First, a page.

But the 2018 Senate map was unfavorable for Democrats going into the midterms – the party was defending 26 seats compared with Republicans’ nine – and the outcome had more to do with which states were up for grabs.

Each of America’s 50 states elects two senators, regardless of population, and only a third of the country’s Senate seats are voted on each election cycle.

What that means is that California, which has a population of just under 40 million, holds the same representation in the Senate as Wyoming, which at roughly 579,000 is the least populous state in the country.

“That’s a radically undemocratic principle, and it gives rise to what we see,” said David Golove, a professor at the New York University School of Law, “which is that the minority populations are going to have a disproportionate impact in the United States. That tends to mean conservatives have a disproportionate influence over the Senate.”

Golove said the issue of Senate representation simply had not yet become a part of mainstream American discourse.

Because the Senate map changes every two years, experts said, it was also difficult to tabulate what a national vote might look like. Since more Democratic seats were up for re-election in 2018, some argued, it was not unexpected that the party secured more votes.

“The Senate is inherently anti-majoritarian,” said Erwin Chemerinsky, the dean of Berkeley Law at the University of California. “So it is not about the total vote, but votes in each state.”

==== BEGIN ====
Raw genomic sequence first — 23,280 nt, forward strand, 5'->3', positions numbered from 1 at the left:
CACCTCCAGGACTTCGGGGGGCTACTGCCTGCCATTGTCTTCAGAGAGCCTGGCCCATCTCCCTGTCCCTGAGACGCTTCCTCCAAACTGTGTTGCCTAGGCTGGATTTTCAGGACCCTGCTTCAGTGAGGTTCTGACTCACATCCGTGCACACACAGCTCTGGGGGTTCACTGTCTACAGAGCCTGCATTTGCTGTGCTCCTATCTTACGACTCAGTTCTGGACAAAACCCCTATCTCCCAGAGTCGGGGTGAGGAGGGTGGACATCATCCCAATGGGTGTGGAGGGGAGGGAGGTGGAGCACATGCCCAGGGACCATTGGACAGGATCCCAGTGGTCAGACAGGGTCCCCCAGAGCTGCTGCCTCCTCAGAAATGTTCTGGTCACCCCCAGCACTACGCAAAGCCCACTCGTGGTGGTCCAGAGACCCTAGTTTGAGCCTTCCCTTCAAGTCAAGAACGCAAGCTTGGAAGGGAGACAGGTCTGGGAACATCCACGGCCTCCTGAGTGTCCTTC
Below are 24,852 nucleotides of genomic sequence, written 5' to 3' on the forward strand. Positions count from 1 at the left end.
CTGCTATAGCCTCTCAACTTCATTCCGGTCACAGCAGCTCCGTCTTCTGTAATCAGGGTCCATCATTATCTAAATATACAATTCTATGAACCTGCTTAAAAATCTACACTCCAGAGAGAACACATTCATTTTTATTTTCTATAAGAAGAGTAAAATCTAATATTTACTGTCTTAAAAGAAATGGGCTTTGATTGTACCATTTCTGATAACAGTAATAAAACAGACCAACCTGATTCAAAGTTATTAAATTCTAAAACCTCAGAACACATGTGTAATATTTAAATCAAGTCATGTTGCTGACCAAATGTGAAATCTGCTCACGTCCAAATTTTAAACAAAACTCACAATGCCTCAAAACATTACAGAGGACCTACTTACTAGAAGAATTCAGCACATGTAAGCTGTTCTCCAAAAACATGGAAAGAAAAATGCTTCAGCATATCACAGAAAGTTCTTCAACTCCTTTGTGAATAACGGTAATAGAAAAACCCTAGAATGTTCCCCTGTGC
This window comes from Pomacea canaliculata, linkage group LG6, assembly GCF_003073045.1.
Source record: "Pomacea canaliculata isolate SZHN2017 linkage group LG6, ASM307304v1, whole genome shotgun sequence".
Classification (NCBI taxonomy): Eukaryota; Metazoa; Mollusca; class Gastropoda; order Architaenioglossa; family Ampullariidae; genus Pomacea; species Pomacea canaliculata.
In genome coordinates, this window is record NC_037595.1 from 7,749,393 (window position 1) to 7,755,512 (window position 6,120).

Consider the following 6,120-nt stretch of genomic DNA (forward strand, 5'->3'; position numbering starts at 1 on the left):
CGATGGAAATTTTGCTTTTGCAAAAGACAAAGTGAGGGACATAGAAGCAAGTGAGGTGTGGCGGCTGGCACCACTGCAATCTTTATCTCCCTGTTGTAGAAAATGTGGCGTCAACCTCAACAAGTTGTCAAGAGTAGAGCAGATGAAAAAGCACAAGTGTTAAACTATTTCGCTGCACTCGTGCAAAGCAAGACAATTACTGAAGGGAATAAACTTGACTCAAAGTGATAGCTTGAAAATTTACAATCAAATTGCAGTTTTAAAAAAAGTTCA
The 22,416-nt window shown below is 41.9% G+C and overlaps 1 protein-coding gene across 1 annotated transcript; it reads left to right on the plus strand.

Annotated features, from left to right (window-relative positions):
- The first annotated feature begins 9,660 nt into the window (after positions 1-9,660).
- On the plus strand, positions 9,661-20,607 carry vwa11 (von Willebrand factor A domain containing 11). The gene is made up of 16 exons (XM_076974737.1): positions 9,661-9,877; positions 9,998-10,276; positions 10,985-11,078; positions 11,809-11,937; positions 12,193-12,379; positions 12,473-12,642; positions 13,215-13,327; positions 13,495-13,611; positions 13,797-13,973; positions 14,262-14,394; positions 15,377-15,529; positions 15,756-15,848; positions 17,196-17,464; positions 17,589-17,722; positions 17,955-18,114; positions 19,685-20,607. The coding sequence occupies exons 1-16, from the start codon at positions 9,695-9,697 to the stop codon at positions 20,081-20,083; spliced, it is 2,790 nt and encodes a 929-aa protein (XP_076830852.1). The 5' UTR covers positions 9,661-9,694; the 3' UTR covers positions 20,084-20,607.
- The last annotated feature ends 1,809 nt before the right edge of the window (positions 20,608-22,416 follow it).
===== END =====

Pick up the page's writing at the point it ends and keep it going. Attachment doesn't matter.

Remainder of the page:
Any notion of change would require a constitutional amendment, he added, which is unlikely to occur in any foreseeable future.

“That is not going to happen, because it would take approval of 2/3 of both houses of Congress and approval of 3/4 of the states,” Chemerinsky said. “The states that [currently] benefit will never approve this and would block a constitutional amendment’s passage.”

Arguably more tangible than the historic construct of America’s electoral process was the role voter suppression might have played in some big Democratic losses.

In North Dakota, voter ID rules pushed by Republicans and upheld by the supreme court might have barred thousands of Native Americans from voting in Tuesday’s general election. The restrictions required that voters show their current residential address in order to vote. But Native Americans who live on reservations do not have street names and instead use PO boxes.

In 2012, the state’s incumbent Democrat, Senator Heidi Heitkamp, was elected in part due to the support of Native American voters. She lost on Tuesday to her Republican challenger, Kevin Cramer, although the margin was large enough to suggest voter suppression tactics alone cost Heitkamp the race.